¶10 Ordinarily, the decision whether to admit evidence is within the circuit court's discretion. State v. Griep , 2015 WI 40, ¶17, 361 Wis.2d 657, 863 N.W.2d 567 (citing State v. Deadwiller , 2013 WI 75, ¶17, 350 Wis.2d 138, 834 N.W.2d 362 ). Whether the admission of evidence violates a defendant's rights under the Confrontation Clause of the Sixth Amendment presents a question of law, which this court reviews de novo. Id. (citing Deadwiller , 350 Wis.2d 138, ¶17, 834 N.W.2d 362 ). "Whether a defendant's right to due process was violated also presents a question of law that we review de novo." State v. McGuire , 2010 WI 91, ¶26, 328 Wis.2d 289, 786 N.W.2d 227.

III. ANALYSIS

A. The Confrontation Right

¶11 The Sixth Amendment to the United States Constitution provides: "In all criminal prosecutions, the accused shall enjoy the right ... to be confronted with the witnesses against him...." In Pointer v. Texas , 380 U.S. 400, 85 S.Ct. 1065, 13 L.Ed.2d 923 (1965), the Supreme Court held that the Sixth Amendment's Confrontation Clause applies to the states through the Due Process Clause of the Fourteenth Amendment. Id. at 403, 405, 85 S.Ct. 1065.5

¶12 Zamzow contends the Sixth Amendment right to confrontation "[i]n all criminal prosecutions" guarantees a right to confront the witnesses against him at suppression hearings. Although he acknowledges the Supreme Court has never directly addressed the question, he argues the Court assumed the Confrontation Clause applies at a suppression hearing in McCray v. Illinois , 386 U.S. 300, 87 S.Ct. 1056, 18 L.Ed.2d 62 (1967).6 He also draws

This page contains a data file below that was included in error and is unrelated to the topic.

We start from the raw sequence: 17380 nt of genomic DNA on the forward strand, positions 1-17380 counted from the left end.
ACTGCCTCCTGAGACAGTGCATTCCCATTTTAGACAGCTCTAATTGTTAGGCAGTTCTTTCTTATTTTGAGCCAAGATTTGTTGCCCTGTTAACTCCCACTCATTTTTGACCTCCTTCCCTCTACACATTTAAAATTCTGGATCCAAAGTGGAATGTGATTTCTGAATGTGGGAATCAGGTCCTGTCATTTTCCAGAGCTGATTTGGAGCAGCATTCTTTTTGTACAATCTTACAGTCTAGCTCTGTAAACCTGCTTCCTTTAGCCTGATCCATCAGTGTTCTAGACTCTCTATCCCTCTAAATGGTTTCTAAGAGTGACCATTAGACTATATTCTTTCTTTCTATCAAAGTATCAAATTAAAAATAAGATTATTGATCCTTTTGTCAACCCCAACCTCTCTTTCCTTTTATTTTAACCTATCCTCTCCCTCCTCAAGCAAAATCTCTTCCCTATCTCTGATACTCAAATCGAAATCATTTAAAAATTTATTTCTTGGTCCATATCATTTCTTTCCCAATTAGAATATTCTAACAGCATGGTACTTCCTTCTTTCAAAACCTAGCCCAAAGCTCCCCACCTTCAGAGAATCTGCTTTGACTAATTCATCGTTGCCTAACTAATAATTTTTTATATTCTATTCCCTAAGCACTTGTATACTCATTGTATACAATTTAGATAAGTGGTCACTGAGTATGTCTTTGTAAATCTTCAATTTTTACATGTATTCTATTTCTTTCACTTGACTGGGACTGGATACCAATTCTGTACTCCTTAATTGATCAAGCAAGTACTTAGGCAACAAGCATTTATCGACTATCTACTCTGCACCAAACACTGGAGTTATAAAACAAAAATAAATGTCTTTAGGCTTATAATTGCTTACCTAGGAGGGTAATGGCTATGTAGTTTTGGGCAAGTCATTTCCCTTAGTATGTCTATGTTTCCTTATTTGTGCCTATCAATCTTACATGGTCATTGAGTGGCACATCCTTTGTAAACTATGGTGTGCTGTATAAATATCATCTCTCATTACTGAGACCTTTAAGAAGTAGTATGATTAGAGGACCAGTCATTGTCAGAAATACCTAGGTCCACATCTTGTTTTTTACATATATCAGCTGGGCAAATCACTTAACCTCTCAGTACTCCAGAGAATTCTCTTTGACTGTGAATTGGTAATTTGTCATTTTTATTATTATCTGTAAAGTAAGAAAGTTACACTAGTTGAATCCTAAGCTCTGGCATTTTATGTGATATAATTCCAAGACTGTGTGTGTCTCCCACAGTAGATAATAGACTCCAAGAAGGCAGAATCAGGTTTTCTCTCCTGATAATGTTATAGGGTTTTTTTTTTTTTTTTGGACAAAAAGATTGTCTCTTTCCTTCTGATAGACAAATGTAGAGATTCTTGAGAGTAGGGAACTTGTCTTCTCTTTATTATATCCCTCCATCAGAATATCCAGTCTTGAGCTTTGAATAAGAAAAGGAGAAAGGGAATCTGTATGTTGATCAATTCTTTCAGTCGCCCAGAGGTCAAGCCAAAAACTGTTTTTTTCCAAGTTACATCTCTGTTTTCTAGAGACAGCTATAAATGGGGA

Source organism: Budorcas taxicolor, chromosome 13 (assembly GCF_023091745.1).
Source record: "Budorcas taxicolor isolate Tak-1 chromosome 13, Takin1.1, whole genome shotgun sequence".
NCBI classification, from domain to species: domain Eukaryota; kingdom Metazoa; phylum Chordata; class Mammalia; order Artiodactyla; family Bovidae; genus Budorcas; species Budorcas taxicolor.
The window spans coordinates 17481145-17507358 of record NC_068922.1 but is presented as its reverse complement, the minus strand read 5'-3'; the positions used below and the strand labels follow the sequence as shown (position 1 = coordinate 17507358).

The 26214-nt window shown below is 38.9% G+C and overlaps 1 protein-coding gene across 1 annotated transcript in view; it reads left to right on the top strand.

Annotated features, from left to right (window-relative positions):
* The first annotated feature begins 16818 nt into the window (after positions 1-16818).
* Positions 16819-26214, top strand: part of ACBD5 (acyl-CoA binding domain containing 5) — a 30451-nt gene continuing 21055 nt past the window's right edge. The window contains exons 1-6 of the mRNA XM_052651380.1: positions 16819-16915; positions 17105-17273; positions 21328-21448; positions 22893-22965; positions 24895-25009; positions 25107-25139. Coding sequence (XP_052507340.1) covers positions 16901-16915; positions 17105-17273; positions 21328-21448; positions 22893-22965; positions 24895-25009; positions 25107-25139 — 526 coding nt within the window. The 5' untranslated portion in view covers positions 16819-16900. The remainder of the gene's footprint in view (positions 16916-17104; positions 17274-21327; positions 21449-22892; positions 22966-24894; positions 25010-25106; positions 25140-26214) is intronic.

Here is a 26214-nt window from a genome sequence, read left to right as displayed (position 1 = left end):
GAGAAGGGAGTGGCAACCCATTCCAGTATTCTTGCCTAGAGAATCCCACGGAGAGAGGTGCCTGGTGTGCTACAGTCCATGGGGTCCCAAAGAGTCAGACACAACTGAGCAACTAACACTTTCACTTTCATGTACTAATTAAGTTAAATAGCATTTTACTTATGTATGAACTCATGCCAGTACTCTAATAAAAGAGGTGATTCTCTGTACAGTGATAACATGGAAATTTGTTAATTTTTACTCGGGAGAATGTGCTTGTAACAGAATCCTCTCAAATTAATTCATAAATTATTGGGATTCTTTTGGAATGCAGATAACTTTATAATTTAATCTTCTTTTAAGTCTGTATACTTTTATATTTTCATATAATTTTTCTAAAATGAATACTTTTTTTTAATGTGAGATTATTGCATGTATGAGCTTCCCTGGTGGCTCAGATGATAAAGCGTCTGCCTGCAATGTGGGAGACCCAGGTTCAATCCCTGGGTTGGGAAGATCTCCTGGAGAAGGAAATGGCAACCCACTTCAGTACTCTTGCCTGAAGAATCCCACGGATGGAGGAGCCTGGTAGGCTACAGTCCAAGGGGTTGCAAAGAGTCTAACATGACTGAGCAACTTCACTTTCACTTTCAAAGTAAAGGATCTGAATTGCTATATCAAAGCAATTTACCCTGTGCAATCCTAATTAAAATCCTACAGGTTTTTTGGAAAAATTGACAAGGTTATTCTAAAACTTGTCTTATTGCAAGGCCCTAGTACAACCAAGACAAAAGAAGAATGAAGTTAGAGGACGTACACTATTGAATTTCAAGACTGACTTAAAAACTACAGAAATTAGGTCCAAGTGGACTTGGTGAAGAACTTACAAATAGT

892 N.W.2d 642

analogies to the Court's decisions regarding other Sixth Amendment rights, noting the Public Trial Clause applies at suppression hearings, Waller v. Georgia , 467 U.S. 39, 46-47, 104 S.Ct. 2210, 81 L.Ed.2d 31 (1984), and the Counsel Clause applies at preliminary hearings, Coleman v. Alabama , 399 U.S. 1, 9-10, 90 S.Ct. 1999, 26 L.Ed.2d 387 (1970). Emphasizing the...

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12 practice notes
  • State v. Jensen, No. 2018AP1952-CR
    • United States
    • United States State Supreme Court of Wisconsin
    • 18 Marzo 2021
    ...Wis. 2d 700, 924 N.W.2d 184 ; State v. Nieves, 2017 WI 69, ¶¶26-29, 376 Wis. 2d 300, 897 N.W.2d 363 ; State v. Zamzow, 2017 WI 29, ¶13, 374 Wis. 2d 220, 892 N.W.2d 637 ; State v. Mattox, 2017 WI 9, ¶¶24-25, 373 Wis. 2d 122, 890 N.W.2d 256. Even more to the point, on the limited occasions we......
  • State v. Reinwand, No. 2017AP850-CR
    • United States
    • United States State Supreme Court of Wisconsin
    • 19 Marzo 2019